“Mr. Fowler,” Arthur said, “I’m straight up. Honest I am.”

“Do it for him,” I told Mickey.


Mickey cut Arthur’s sentence short by going to work on him. When I turned round from the table Arthur’s trousers and underpants were round his knees. Mickey took the glass from Arthur’s hand and put it back on the card table and then he picked up the short strands of rope from next to the bucket and tied Arthur’s ankles to the chair legs and his arms behind the chair back. After he’d done that Mickey moved the bucket a little closer to where Arthur was, causing a few drops of water to jump over the bucket’s rim and slop down on to the bare floorboards. Then Mickey taped Arthur’s mouth shut with some gauze and plaster.

“We’ll give it a go with the gag a couple of times, Arthur,” said Mickey Brice. “You’ll scream, and you’ll want us to take it off so we’ll be able to hear you scream and tell Mr. Fowler what he wants to know. But we won’t do that at first. Like I say, we’ll give it a couple or three goes so you can get used to it.”

Mickey took his gloves from his pocket and put them on, then gathered the dangling wires to him, taking hold of them not quite at their naked ends. I was suddenly conscious of Jean’s perfume as she moved very quietly to stand by my side. Now the games were over.


Even Jean doesn’t know about the bungalow.

Didn’t know.

It’s been in existence for seven years. Nobody in the area knows who it belongs to. Not even the builder, nor the agent I went through. Of course there was a name on the cheques they got, nice cheques that encouraged them to comply with my specifications and furnishings and deadlines. I’ve only been here four times since it was built, which in a way is a pity; it’s really very nice indeed. And when I’m not in residence, the arrangement is that the agent takes care of its maintenance. When I am, a phone call tells him not to, and another phone call reactivates him when I’ve gone.

In the specifications the safe was naturally of extreme importance, as was the cellar. Over the phone the agent once asked jokingly, when he was informed of the cellar’s specifications, if I knew something about the state of détente the President of the United States didn’t. I didn’t mind him having his little joke. But I did tell him that I considered the amount of money he was being paid entitled me to the rights in his material. After that he maintained a seriousness appropriate to the business in hand.

From the outside, the place doesn’t look much, what you can see of it beyond the remains of the copse. There are two bedrooms. The lounge runs the whole length of the house, the side that faces east, looking over the lumpy flatness of the gorse and the mild ripples of the sand dunes beyond and the unseen lapping of the sea made distant by the enormous expanse of unmarked sand that stretches a quarter of a mile from the dunes before it is troubled by the sea’s first overlap. All this seen and unseen is witnessed through a window of dimensions similar to the one in the Penthouse. Only the aspects are different.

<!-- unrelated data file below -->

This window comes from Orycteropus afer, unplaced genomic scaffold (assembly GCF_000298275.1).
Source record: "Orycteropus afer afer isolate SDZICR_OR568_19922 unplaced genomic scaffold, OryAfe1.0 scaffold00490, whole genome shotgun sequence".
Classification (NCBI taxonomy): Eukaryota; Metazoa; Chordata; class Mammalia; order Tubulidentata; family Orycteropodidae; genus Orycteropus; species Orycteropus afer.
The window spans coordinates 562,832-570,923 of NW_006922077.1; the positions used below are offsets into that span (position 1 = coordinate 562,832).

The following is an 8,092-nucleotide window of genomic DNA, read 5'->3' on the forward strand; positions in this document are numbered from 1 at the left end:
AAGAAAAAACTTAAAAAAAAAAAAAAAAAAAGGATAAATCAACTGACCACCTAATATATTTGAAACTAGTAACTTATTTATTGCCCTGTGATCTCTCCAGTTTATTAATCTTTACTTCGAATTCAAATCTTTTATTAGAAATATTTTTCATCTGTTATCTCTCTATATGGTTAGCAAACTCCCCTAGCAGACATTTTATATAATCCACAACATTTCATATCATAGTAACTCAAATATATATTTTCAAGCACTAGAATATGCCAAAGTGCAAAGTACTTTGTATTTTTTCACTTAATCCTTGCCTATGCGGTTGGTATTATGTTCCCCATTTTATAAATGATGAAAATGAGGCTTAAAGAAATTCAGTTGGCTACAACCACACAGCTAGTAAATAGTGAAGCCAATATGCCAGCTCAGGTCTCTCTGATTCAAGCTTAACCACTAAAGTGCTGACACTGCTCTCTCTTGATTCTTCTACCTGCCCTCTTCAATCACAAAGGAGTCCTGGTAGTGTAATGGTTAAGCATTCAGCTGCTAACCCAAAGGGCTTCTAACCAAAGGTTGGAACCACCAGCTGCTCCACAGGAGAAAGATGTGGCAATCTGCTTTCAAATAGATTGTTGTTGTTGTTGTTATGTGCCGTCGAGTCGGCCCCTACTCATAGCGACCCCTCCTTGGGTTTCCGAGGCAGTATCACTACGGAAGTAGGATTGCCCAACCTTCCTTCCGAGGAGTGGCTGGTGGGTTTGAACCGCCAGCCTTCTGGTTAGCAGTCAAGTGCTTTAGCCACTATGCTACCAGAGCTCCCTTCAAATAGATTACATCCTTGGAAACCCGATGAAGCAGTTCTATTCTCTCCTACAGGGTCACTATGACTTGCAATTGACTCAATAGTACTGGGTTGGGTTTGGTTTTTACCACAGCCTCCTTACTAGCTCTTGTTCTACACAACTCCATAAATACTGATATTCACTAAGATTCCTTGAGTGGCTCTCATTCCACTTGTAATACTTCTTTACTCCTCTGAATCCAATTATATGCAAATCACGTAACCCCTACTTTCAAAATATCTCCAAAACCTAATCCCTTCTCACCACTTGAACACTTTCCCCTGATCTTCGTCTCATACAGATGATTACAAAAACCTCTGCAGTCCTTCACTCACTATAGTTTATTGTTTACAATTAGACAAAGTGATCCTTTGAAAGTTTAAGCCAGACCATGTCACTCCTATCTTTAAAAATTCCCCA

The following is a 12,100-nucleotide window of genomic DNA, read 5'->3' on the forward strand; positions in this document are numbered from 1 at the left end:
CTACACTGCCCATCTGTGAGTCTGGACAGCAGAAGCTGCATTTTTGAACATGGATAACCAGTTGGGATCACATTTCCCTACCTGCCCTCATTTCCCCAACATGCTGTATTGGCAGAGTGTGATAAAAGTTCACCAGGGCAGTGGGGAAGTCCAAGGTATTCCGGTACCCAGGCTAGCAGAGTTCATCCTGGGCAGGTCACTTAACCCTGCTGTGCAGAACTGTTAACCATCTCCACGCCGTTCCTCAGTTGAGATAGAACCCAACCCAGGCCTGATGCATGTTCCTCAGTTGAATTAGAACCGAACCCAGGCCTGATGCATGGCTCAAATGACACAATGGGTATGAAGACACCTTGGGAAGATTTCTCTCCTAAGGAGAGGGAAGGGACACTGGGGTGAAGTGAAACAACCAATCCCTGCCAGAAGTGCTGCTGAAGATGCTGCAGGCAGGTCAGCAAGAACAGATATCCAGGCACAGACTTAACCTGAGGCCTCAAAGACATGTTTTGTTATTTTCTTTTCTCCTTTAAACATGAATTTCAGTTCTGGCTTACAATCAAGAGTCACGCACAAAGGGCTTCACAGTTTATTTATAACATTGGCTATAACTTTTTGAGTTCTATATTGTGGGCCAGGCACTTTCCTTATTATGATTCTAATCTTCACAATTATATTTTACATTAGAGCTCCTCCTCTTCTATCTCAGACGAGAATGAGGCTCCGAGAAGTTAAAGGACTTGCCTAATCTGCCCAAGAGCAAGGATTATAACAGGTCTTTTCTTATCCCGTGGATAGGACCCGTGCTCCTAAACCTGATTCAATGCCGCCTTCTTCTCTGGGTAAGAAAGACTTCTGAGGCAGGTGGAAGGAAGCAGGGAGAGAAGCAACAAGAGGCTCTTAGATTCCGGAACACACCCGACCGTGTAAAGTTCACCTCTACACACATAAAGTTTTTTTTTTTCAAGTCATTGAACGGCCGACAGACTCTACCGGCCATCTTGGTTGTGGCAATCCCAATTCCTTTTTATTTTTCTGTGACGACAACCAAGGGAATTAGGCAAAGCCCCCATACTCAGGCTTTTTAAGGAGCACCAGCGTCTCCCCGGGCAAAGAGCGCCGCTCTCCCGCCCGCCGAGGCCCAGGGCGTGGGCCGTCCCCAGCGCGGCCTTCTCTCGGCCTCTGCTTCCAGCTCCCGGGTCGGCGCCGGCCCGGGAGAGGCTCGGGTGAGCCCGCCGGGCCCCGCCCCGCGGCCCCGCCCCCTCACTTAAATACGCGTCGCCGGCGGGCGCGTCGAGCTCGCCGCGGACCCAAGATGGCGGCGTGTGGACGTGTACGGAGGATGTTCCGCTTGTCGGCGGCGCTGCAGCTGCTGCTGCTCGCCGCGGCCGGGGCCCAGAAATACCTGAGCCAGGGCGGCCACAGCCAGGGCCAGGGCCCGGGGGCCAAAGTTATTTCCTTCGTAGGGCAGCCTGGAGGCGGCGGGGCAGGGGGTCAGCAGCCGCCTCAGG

When you walk into the lounge, this window is to your left, but its sill, if you are of average height, about a foot above your eye level. But then when you cross the room’s first space and climb the broad open-tread staircase to the room’s second, broader level, the base of the window is level with the welts of your shoes, if you’re wearing any. Academic, really. After the builders had gone home, myself apart, only the agent and the agent’s man had ever set foot in the place.

Now, from this new elevation, you would be able to glimpse, beneath the soaring eastern light, the sea, made narrow by the preceding breadth of flatness of gorse and beach. And having gained the room’s higher level, at the room’s far end, you would be faced by brickwork, wall to wall, ceiling to floor and, in this wall, a small open fireplace, aluminium trimmed. The only other break in this wall’s deliberate monotony is a four-foot-by-three-foot painting by Allan Jones and a narrow cupboard door beyond which is a trolley that supports two movie projectors, a sixteen-millimetre and an eight-millimetre. Ranged close to this wall, almost huddled around the fireplace in deference to the impression of coldness caused by the room’s lengthy perspectives, is most of the room’s limited furniture, low and comfortable. The wall on the right of the room is covered by a shelving unit, which extends from the brick wall to the edge of the drop down into the room’s lower level. Apart from a couple of hundred books which, despite the central heating, provide the room’s only impression of concentrated warmth, this shelving also supports the drinks supply, the TV and the stereo unit with all its records and tapes. Just in front of this shelving unit is a jet-black grand piano parked almost at the brink of the drop into the lower level and directly beneath the room’s raised level is the bungalow’s garage, at present housing an unostentatious Marina.